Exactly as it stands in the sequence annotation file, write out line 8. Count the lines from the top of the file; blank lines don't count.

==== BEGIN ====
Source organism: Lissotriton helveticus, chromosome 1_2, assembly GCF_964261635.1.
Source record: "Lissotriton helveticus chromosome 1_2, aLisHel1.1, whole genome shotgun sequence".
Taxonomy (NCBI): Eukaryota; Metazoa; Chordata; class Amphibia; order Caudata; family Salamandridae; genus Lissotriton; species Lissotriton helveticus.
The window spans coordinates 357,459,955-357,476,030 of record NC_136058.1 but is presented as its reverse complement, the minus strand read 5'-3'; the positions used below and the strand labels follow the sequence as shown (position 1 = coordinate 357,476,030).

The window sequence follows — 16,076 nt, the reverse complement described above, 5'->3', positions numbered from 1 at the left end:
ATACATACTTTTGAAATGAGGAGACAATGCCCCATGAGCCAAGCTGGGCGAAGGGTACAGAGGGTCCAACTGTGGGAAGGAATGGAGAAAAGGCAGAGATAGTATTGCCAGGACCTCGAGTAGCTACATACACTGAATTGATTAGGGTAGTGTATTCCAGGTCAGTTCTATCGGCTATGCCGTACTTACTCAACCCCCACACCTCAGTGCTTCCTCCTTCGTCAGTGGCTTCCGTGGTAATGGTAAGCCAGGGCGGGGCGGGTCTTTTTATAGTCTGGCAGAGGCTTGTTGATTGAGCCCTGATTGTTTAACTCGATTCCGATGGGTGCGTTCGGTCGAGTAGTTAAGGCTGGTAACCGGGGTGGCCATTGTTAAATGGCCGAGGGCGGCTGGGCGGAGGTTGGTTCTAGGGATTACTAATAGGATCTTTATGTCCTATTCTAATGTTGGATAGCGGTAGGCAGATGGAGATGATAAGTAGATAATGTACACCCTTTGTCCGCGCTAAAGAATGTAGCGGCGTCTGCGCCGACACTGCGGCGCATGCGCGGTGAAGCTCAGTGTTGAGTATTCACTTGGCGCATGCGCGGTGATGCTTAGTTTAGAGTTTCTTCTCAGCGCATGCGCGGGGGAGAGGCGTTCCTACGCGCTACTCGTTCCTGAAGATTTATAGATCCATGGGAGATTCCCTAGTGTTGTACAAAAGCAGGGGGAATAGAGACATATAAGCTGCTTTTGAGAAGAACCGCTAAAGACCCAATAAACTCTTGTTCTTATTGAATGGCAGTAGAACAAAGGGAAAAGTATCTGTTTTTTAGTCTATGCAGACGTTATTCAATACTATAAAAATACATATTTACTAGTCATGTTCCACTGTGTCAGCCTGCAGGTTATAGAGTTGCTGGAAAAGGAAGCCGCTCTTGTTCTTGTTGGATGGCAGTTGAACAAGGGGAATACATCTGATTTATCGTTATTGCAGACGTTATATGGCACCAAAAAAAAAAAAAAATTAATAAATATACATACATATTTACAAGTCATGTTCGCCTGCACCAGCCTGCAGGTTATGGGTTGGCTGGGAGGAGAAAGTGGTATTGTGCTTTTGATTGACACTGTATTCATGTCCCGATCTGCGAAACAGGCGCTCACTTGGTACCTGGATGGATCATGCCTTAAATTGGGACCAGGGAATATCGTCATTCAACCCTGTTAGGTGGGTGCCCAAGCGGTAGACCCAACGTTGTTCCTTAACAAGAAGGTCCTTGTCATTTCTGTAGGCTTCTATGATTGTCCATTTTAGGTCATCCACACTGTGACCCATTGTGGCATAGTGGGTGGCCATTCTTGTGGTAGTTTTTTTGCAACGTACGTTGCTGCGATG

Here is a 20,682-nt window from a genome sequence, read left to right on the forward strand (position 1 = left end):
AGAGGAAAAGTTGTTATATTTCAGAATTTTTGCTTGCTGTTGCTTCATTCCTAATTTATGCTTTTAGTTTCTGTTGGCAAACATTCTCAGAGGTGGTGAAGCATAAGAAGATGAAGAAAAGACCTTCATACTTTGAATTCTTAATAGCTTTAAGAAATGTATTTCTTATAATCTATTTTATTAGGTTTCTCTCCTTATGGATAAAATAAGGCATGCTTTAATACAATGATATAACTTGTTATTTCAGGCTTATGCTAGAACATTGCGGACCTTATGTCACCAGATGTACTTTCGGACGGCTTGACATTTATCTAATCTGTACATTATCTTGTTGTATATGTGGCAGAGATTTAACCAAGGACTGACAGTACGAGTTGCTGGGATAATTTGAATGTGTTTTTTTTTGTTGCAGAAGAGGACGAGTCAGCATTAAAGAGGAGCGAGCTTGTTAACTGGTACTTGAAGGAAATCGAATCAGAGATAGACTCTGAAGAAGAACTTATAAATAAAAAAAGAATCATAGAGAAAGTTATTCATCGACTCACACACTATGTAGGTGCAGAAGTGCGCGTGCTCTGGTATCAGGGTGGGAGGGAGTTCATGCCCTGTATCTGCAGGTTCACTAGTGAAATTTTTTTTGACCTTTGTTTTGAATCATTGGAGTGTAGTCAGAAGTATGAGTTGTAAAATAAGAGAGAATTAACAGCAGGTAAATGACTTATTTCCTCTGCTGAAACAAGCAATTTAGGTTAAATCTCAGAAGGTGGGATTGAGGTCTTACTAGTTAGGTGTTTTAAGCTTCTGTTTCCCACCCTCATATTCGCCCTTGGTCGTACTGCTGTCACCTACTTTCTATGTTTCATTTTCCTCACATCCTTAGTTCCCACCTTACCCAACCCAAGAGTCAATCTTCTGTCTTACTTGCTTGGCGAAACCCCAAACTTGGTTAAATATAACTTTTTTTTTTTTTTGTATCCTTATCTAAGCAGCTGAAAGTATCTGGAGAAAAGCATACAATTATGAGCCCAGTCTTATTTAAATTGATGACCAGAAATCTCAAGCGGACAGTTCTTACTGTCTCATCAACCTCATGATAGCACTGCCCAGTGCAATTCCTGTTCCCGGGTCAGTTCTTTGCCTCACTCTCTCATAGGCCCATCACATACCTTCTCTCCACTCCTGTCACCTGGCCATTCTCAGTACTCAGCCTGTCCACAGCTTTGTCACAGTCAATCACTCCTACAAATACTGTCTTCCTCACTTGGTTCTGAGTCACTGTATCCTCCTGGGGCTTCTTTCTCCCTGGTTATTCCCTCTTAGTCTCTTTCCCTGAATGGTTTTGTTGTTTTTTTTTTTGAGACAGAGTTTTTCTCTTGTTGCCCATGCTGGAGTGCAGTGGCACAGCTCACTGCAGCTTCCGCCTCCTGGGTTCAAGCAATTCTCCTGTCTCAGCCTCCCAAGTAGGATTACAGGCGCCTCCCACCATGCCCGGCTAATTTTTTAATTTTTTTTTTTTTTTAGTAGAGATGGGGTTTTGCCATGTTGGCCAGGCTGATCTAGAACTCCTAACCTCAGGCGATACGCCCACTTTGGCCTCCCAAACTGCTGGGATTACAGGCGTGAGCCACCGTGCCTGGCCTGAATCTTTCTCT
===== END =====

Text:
AGAGGAAAAGTTGTTATATTTCAGAATTTTTGCTTGCTGTTGCTTCATTCCTAATTTATGCTTTTAGTTTCTGTTGGCAAACATTCTCAGAGGTGGTGAAGCATAAGAAGATGAAGAAAAGACCTTCATACTTTGAATTCTTAATAGCTTTAAGAAATGTATTTCTTATAATCTATTTTATTAGGTTTCTCTCCTTATGGATAAAATAAGGCATGCTTTAATACAATGATATAACTTGTTATTTCAGGCTTATGCTAGAACATTGCGGACCTTATGTCACCAGATGTACTTTCGGACGGCTTGACATTTATCTAATCTGTACATTATCTTGTTGTATATGTGGCAGAGATTTAACCAAGGACTGACAGTACGAGTTGCTGGGATAATTTGAATGTGTTTTTTTTTGTTGCAGAAGAGGACGAGTCAGCATTAAAGAGGAGCGAGCTTGTTAACTGGTACTTGAAGGAAATCGAATCAGAGATAGACTCTGAAGAAGAACTTATAAATAAAAAAAGAATCATAGAGAAAGTTATTCATCGACTCACACACTATGTAGGTGCAGAAGTGCGCGTGCTCTGGTATCAGGGTGGGAGGGAGTTCATGCCCTGTATCTGCAGGTTCACTAGTGAAATTTTTTTTGACCTTTGTTTTGAATCATTGGAGTGTAGTCAGAAGTATGAGTTGTAAAATAAGAGAGAATTAACAGCAGGTAAATGACTTATTTCCTCTGCTGAAACAAGCAATTTAGGTTAAATCTCAGAAGGTGGGATTGAGGTCTTACTAGTTAGGTGTTTTAAGCTTCTGTTTCCCACCCTCATATTCGCCCTTGGTCGTACTGCTGTCACCTACTTTCTATGTTTCATTTTCCTCACATCCTTAGTTCCCACCTTACCCAACCCAAGAGTCAATCTTCTGTCTTACTTGCTTGGCGAAACCCCAAACTTGGTTAAATATAACTTTTTTTTTTTTTTGTATCCTTATCTAAGCAGCTGAAAGTATCTGGAGAAAAGCATACAATTATGAGCCCAGTCTTATTTAAATTGATGACCAGAAATCTCAAGCGGACAGTTCTTACTGTCTCATCAACCTCATGATAGCACTGCCCAGTGCAATTCCTGTTCCCGGGTCAGTTCTTTGCCTCACTCTCTCATAGGCCCATCACATACCTTCTCTCCACTCCTGTCACCTGGCCATTCTCAGTACTCAGCCTGTCCACAGCTTTGTCACAGTCAATCACTCCTACAAATACTGTCTTCCTCACTTGGTTCTGAGTCACTGTATCCTCCTGGGGCTTCTTTCTCCCTGGTTATTCCCTCTTAGTCTCTTTCCCTGAATGGTTTTGTTGTTTTTTTTTTTGAGACAGAGTTTTTCTCTTGTTGCCCATGCTGGAGTGCAGTGGCACAGCTCACTGCAGCTTCCGCCTCCTGGGTTCAAGCAATTCTCCTGTCTCAGCCTCCCAAGTAGGATTACAGGCGCCTCCCACCATGCCCGGCTAATTTTTTAATTTTTTTTTTTTTTTAGTAGAGATGGGGTTTTGCCATGTTGGCCAGGCTGATCTAGAACTCCTAACCTCAGGCGATACGCCCACTTTGGCCTCCCAAACTGCTGGGATTACAGGCGTGAGCCACCGTGCCTGGCCTGAATCTTTCTCT